EGU General Assembly 2020
© Author(s) 2020. This work is distributed under
the Creative Commons Attribution 4.0 License.

Global coupled climate - ice sheet model simulations for the penultimate deglaciation and the last interglacial

Bas de Boer1, Aurélien Quiquet2, Pepijn Bakker1, and Didier Roche1,2
Bas de Boer et al.
  • 1VU Amsterdam, Earth and Climate Cluster, Faculty of Science, Amsterdam, Netherlands (
  • 2Laboratoire des Sciences du Climat et de l'Environnement, LSCE/IPSL, CEA-CNRS-UVSQ, Université Paris-Saclay, 91191 Gif-sur-Yvette, France

Glacial-interglacial changes of the Earth's climate are largely controlled by internal mechanisms that drive changes in greenhouse gases and ice sheets. In this study, we present model experiments of the penultimate deglaciation into the the last interglacial period, obtained with the Earth system model of intermediate complexity iLOVECLIM (v. 1.1.4). We show experiments with an imposed ice-sheet scenario together with initial results with both North and South interactive ice sheets using the GRISLI (v. 2.0) 3-D ice-sheet model. To this aim, we use a recently developed dynamical downscaling procedure to compute temperature and precipitation fields from the relative low resolution atmospheric model grid (T21, ~5.6º) to the GRISLI spherical grids of both the Northern Hemisphere and Antarctica (both 40 x 40 km). We investigate the separate impact of variations of greenhouse gases (GHG), orbital parameters and ice sheets on glacial-interglacial climate change over the past 240 kyr. Using prescribed greenhouse gases or ice sheets induce comparable changes in global mean temperature. Greenhouse gases, predominantly CO2, mainly have a global impact through radiative forcing on atmospheric temperatures. On the other hand, ice sheets have a more regional impact over the Northern Hemispheric (NH) continents and Antarctica during glacial times. Henceforth, polar amplification is more pronounced during glacial periods following large ice-sheet induced changes. Overall these results are comparable to other studies using a similar experimental design. In order to initiate the coupling between the ice sheets and climate model, we perform a large ensemble of experiments to calibrate ice-sheet model parameters for the present day. We will present how the optimal settings for the two ice-sheet regions are selected, based on a comparison with the present-day ice sheets on Antarctica and Greenland. For the coupling, iLOVECLIM generates downscaled SMB, surface temperatures, ocean temperature and salinity, and GRISLI provides surface elevation and ice extent, the coupling interval is 5 years. These experiments are started during the penultimate glacial maximum. We initialize the coupled iLOVECLIM - GRISLI experiments from a climatic forcing experiment using prescribed greenhouse gases and ice sheets, and generate a spin-up simulation of GRISLI using the optimal settings for three different time points at 136, 135 and 134 kyr ago. Initial experiments show a clear linkage between changes in ice sheets, sea ice and ocean circulation. Following the forced rise in atmospheric GHGs, the magnitude of retreat varries between ice sheets, related to location and insolation change (which increases for the NH but decreased for Antarctica). Moreover, sea ice both decrease following GHGs increase, and vary more in phase with global mean temperature.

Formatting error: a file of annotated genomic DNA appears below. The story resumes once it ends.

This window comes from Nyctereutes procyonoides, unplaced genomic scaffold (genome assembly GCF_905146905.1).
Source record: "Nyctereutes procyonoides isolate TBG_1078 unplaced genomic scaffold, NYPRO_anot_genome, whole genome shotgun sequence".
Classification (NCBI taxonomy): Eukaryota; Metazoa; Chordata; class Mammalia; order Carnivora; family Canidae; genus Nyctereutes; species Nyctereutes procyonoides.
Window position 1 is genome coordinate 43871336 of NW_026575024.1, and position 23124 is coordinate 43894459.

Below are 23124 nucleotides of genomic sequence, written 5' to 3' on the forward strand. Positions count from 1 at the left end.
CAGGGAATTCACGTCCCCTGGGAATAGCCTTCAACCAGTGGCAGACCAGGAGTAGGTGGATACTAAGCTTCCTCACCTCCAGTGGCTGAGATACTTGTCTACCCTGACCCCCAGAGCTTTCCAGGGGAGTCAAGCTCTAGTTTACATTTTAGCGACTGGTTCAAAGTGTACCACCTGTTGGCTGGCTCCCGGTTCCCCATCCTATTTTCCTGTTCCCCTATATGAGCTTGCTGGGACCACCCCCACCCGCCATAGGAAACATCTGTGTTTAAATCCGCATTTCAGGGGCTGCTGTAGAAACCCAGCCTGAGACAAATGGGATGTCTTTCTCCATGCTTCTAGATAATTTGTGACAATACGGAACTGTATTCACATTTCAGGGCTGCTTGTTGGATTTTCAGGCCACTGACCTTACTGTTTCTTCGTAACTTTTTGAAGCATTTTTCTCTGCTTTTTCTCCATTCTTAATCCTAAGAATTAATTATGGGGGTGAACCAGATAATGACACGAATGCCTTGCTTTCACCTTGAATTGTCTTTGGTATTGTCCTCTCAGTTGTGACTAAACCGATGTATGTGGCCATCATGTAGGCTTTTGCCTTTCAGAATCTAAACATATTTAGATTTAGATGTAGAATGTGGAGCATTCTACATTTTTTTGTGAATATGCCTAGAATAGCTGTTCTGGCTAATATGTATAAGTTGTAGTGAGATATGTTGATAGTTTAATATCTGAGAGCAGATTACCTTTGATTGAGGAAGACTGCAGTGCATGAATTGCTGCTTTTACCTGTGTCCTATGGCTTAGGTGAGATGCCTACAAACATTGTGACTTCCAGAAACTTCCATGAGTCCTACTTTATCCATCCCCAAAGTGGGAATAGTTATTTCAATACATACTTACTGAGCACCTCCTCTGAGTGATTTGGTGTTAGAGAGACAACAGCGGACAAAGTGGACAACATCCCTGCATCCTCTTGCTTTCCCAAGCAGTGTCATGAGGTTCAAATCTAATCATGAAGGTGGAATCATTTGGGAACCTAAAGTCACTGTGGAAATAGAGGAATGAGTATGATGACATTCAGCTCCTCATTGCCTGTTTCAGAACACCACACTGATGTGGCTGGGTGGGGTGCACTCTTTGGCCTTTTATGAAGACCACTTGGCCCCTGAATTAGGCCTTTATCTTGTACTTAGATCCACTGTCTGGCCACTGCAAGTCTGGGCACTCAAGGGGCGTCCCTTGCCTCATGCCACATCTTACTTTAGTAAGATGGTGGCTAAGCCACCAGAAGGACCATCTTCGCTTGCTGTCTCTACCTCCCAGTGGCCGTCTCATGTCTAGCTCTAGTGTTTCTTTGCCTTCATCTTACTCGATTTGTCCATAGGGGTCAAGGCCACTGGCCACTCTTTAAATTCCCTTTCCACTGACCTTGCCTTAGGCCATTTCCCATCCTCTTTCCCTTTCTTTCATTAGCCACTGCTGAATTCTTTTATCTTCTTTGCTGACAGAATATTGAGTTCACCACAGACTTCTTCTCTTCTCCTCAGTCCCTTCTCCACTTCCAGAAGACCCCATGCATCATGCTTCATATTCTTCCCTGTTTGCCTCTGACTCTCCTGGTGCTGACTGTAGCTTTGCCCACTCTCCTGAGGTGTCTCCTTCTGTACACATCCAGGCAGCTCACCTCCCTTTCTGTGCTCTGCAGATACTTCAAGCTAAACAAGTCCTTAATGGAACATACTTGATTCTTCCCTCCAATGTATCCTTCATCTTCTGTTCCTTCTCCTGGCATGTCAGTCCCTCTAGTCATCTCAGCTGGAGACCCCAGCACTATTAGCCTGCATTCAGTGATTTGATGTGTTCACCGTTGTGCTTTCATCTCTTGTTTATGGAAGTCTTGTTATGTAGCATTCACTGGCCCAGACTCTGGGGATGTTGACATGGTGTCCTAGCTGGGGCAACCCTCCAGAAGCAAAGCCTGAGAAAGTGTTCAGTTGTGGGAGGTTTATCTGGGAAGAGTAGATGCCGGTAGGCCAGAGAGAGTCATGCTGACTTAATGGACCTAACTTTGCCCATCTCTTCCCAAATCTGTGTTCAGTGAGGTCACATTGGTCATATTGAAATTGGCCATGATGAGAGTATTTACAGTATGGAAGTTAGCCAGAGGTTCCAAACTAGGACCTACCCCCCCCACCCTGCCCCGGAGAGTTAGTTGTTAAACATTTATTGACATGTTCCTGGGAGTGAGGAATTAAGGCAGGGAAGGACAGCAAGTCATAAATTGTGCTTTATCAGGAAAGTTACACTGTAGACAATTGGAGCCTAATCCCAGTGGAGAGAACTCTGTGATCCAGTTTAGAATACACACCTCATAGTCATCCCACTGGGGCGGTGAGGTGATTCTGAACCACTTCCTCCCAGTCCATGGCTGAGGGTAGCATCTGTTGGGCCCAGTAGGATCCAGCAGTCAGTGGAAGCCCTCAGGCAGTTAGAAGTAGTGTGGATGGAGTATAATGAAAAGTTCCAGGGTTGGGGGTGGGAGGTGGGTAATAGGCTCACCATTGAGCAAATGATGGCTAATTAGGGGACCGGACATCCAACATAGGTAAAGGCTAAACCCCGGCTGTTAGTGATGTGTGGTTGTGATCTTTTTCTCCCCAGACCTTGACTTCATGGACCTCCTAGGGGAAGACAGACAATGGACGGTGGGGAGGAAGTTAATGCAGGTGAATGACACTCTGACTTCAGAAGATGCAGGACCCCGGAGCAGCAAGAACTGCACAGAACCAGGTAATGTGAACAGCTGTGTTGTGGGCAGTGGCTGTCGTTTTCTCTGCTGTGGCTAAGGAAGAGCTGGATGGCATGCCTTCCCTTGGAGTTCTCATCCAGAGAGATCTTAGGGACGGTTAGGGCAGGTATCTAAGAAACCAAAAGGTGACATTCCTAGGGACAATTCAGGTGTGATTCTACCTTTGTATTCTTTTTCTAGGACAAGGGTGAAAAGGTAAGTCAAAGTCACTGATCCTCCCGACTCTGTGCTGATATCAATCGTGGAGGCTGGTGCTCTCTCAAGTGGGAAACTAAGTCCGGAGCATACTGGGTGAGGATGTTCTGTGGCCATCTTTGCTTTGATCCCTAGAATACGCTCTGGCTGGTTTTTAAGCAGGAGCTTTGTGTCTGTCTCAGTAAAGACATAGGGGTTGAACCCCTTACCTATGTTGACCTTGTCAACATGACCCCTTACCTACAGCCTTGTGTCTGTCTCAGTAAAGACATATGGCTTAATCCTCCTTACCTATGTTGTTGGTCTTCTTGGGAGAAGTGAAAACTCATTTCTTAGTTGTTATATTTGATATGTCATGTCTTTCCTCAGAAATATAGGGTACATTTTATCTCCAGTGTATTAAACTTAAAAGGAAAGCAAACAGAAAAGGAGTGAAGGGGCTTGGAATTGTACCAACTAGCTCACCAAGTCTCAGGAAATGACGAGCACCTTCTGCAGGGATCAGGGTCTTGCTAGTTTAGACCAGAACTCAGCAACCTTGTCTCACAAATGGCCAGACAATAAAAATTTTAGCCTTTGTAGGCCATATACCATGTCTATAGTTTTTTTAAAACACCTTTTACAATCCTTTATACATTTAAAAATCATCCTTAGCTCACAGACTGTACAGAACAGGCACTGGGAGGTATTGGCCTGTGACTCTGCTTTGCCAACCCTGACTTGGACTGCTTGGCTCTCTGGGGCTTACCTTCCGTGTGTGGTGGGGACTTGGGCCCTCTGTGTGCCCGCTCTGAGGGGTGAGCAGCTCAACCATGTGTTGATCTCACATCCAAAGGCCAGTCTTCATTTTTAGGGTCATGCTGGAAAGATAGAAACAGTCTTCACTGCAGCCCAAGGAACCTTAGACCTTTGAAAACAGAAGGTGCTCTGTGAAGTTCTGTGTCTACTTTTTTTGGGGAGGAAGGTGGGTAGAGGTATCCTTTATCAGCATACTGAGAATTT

How to cite: de Boer, B., Quiquet, A., Bakker, P., and Roche, D.: Global coupled climate - ice sheet model simulations for the penultimate deglaciation and the last interglacial, EGU General Assembly 2020, Online, 4–8 May 2020, EGU2020-5912,, 2020


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